NYC launches new tourism campaign: True York City
The tourism agency NYC & Company on Monday launched a new campaign called "True York City" designed to promote iconic attractions as well as unique experiences, neighborhoods and local businesses.
The $15 million marketing campaign in the US and 16 other countries will use the phrase "Famous Original New York City" on billboards, ads, Instagram and other social media. A website at nycgo.com/famousoriginal launched Monday with video, photos and stories.
"We're encouraging travellers to New York City to go beyond the selfie, to go beyond their top bucket list, and explore and engage more deeply with the destination," said NYC & Company CEO Fred Dixon in an interview.
For example, Dixon said, visitors taking in the view from the Empire State Building might dine at one of the many Korean restaurants on 33rd Street. Many New Yorkers know the area, sometimes referred to as "Koreatown" for its authentic Korean food and karaoke bars, but it's not as well-known among tourists.
And there are fresh ways to see tried-and-true attractions, as well, like a new sunrise option for visiting the Empire State Building, and ferries that connect Brooklyn and Wall Street.
The campaign invites locals and visitors to share why they love the city using the hashtag #TrueYorkCity. Ads running in New York City will use the #TrueYorkCity slogan, too.
TOURISM AND OVERTOURISM
New York City hosted 60.5 million visitors in 2016, and tourism is a massive driver of the local economy, resulting in $43 billion in direct spending and supporting some 383,000 jobs. Encouraging visitors to explore the city's many neighbourhoods and boroughs outside Manhattan helps leverage the economic benefits of tourism by spreading visitor spending around the city.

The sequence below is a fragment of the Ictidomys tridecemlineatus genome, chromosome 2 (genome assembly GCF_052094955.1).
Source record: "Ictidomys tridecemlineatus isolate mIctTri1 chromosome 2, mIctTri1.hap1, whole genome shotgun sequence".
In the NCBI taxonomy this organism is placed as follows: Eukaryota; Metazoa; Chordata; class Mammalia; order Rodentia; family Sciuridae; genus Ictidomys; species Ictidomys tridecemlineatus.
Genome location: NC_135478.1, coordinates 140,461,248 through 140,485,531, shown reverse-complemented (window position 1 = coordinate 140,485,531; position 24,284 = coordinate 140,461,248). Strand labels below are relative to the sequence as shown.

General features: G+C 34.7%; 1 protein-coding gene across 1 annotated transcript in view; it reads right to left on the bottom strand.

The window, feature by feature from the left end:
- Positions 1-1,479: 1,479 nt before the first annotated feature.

It helps with the flow of crowds. Overtourism — a phenomenon in which tourists overwhelm a place, disrupting life for locals — has become a serious issue in many destinations around the world. Venice, Amsterdam and Barcelona are all struggling with overtourism, as are fragile World Heritage sites like Peru's Machu Picchu and Cambodia's Angkor Wat.
Dixon said overtourism is "not a concern today" in New York but "could be a concern in the future." As tourism continues to grow here, he asked, "How do we be mindful that that growth is responsible?" Efforts like True York City, he said, can help.
New York's most crowded spots, like Times Square, tend not to be heavily residential, so the impact of tourists there on local quality of life is limited. But other attractions around the city, like the High Line, a free park built on an elevated railway, are becoming so popular that locals are starting to shun them.
MOM-AND-POP VERSUS CHAINS AND BRANDS
Meanwhile, rising rents have led many mom-and-pop businesses to close around the city in recent years, often replaced by bland, block-long storefronts occupied by banks and chain drugstores. Dixon said the True York City campaign encourages tourists to seek out neighbourhood shops and eateries both to support those local businesses and because it makes for more meaningful experiences for visitors than patronizing a chain that they could find anywhere.
Ironically the True York City campaign comes just as several nationally branded attractions are opening in Times Square. Nashville's Grand Old Opry is opening a venue promising "the best of Nashville food and entertainment in Times Square." National Geographic Encounter opened in October, charging $40 for an "immersive" experience using high-tech visuals and soundscapes, and the NFL Experience, an attraction for football fans, is opening soon.
But Dixon said these types of attractions have their place in the tourism arena as well. "The reality is New York City is the global stage and there are always going to be big brands that want to come and express themselves," he said.